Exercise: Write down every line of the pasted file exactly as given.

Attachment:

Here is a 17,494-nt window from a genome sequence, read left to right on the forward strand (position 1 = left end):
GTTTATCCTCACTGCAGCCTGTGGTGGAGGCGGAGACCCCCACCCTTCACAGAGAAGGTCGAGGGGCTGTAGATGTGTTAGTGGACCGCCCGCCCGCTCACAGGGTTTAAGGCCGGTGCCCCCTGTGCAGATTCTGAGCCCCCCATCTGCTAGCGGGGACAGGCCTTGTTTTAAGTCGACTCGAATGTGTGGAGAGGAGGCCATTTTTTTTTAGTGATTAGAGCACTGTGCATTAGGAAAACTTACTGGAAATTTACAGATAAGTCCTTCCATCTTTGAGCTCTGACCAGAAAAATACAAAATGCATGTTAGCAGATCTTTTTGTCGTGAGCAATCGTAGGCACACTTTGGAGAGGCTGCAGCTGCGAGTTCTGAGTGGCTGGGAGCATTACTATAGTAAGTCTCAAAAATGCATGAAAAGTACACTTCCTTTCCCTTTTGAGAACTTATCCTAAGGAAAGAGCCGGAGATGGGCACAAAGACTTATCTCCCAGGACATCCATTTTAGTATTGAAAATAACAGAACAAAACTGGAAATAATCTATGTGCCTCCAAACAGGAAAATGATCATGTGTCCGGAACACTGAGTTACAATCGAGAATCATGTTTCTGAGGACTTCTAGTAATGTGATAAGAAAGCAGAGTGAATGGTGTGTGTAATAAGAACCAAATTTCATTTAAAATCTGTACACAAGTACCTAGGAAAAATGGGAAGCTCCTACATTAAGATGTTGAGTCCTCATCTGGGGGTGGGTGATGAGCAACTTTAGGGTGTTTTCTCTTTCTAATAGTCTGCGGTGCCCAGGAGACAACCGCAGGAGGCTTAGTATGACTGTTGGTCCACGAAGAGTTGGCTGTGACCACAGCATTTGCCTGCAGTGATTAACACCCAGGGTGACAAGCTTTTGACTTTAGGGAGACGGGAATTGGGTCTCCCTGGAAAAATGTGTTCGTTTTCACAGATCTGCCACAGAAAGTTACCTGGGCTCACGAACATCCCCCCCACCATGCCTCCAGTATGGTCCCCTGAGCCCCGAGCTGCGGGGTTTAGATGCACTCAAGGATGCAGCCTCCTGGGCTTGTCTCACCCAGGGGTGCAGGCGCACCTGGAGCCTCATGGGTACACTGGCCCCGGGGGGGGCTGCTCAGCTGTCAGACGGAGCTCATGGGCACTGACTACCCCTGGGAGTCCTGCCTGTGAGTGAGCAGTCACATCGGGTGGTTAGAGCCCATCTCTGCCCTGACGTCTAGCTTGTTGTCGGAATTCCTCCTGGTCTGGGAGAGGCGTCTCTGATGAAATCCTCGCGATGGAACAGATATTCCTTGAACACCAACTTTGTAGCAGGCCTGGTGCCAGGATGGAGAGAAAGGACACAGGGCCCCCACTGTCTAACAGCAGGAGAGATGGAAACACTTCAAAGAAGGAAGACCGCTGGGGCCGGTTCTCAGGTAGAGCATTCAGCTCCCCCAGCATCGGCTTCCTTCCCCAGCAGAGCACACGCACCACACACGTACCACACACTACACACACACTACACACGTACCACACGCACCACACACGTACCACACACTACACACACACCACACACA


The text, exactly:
Here is a 17,494-nt window from a genome sequence, read left to right on the forward strand (position 1 = left end):
GTTTATCCTCACTGCAGCCTGTGGTGGAGGCGGAGACCCCCACCCTTCACAGAGAAGGTCGAGGGGCTGTAGATGTGTTAGTGGACCGCCCGCCCGCTCACAGGGTTTAAGGCCGGTGCCCCCTGTGCAGATTCTGAGCCCCCCATCTGCTAGCGGGGACAGGCCTTGTTTTAAGTCGACTCGAATGTGTGGAGAGGAGGCCATTTTTTTTTAGTGATTAGAGCACTGTGCATTAGGAAAACTTACTGGAAATTTACAGATAAGTCCTTCCATCTTTGAGCTCTGACCAGAAAAATACAAAATGCATGTTAGCAGATCTTTTTGTCGTGAGCAATCGTAGGCACACTTTGGAGAGGCTGCAGCTGCGAGTTCTGAGTGGCTGGGAGCATTACTATAGTAAGTCTCAAAAATGCATGAAAAGTACACTTCCTTTCCCTTTTGAGAACTTATCCTAAGGAAAGAGCCGGAGATGGGCACAAAGACTTATCTCCCAGGACATCCATTTTAGTATTGAAAATAACAGAACAAAACTGGAAATAATCTATGTGCCTCCAAACAGGAAAATGATCATGTGTCCGGAACACTGAGTTACAATCGAGAATCATGTTTCTGAGGACTTCTAGTAATGTGATAAGAAAGCAGAGTGAATGGTGTGTGTAATAAGAACCAAATTTCATTTAAAATCTGTACACAAGTACCTAGGAAAAATGGGAAGCTCCTACATTAAGATGTTGAGTCCTCATCTGGGGGTGGGTGATGAGCAACTTTAGGGTGTTTTCTCTTTCTAATAGTCTGCGGTGCCCAGGAGACAACCGCAGGAGGCTTAGTATGACTGTTGGTCCACGAAGAGTTGGCTGTGACCACAGCATTTGCCTGCAGTGATTAACACCCAGGGTGACAAGCTTTTGACTTTAGGGAGACGGGAATTGGGTCTCCCTGGAAAAATGTGTTCGTTTTCACAGATCTGCCACAGAAAGTTACCTGGGCTCACGAACATCCCCCCCACCATGCCTCCAGTATGGTCCCCTGAGCCCCGAGCTGCGGGGTTTAGATGCACTCAAGGATGCAGCCTCCTGGGCTTGTCTCACCCAGGGGTGCAGGCGCACCTGGAGCCTCATGGGTACACTGGCCCCGGGGGGGGCTGCTCAGCTGTCAGACGGAGCTCATGGGCACTGACTACCCCTGGGAGTCCTGCCTGTGAGTGAGCAGTCACATCGGGTGGTTAGAGCCCATCTCTGCCCTGACGTCTAGCTTGTTGTCGGAATTCCTCCTGGTCTGGGAGAGGCGTCTCTGATGAAATCCTCGCGATGGAACAGATATTCCTTGAACACCAACTTTGTAGCAGGCCTGGTGCCAGGATGGAGAGAAAGGACACAGGGCCCCCACTGTCTAACAGCAGGAGAGATGGAAACACTTCAAAGAAGGAAGACCGCTGGGGCCGGTTCTCAGGTAGAGCATTCAGCTCCCCCAGCATCGGCTTCCTTCCCCAGCAGAGCACACGCACCACACACGTACCACACACTACACACACACTACACACGTACCACACGCACCACACACGTACCACACACTACACACACACCACACACA